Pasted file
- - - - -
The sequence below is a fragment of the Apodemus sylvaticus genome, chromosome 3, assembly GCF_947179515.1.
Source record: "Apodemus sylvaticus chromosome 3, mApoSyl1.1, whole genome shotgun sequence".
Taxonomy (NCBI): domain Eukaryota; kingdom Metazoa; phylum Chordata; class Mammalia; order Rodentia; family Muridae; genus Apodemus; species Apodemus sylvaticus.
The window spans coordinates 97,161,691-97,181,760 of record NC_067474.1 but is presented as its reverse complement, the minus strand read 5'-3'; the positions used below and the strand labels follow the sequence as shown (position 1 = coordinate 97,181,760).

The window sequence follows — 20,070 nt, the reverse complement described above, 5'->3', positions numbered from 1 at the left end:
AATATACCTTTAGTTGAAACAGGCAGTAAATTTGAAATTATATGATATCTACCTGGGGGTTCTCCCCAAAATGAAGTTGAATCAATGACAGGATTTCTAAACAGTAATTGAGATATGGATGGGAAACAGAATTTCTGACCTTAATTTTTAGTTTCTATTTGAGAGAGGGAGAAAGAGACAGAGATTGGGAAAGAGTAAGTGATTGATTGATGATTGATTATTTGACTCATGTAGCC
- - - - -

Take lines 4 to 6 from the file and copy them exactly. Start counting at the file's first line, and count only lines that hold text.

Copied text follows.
The window spans coordinates 97,161,691-97,181,760 of record NC_067474.1 but is presented as its reverse complement, the minus strand read 5'-3'; the positions used below and the strand labels follow the sequence as shown (position 1 = coordinate 97,181,760).

The window sequence follows — 20,070 nt, the reverse complement described above, 5'->3', positions numbered from 1 at the left end:
AATATACCTTTAGTTGAAACAGGCAGTAAATTTGAAATTATATGATATCTACCTGGGGGTTCTCCCCAAAATGAAGTTGAATCAATGACAGGATTTCTAAACAGTAATTGAGATATGGATGGGAAACAGAATTTCTGACCTTAATTTTTAGTTTCTATTTGAGAGAGGGAGAAAGAGACAGAGATTGGGAAAGAGTAAGTGATTGATTGATGATTGATTATTTGACTCATGTAGCC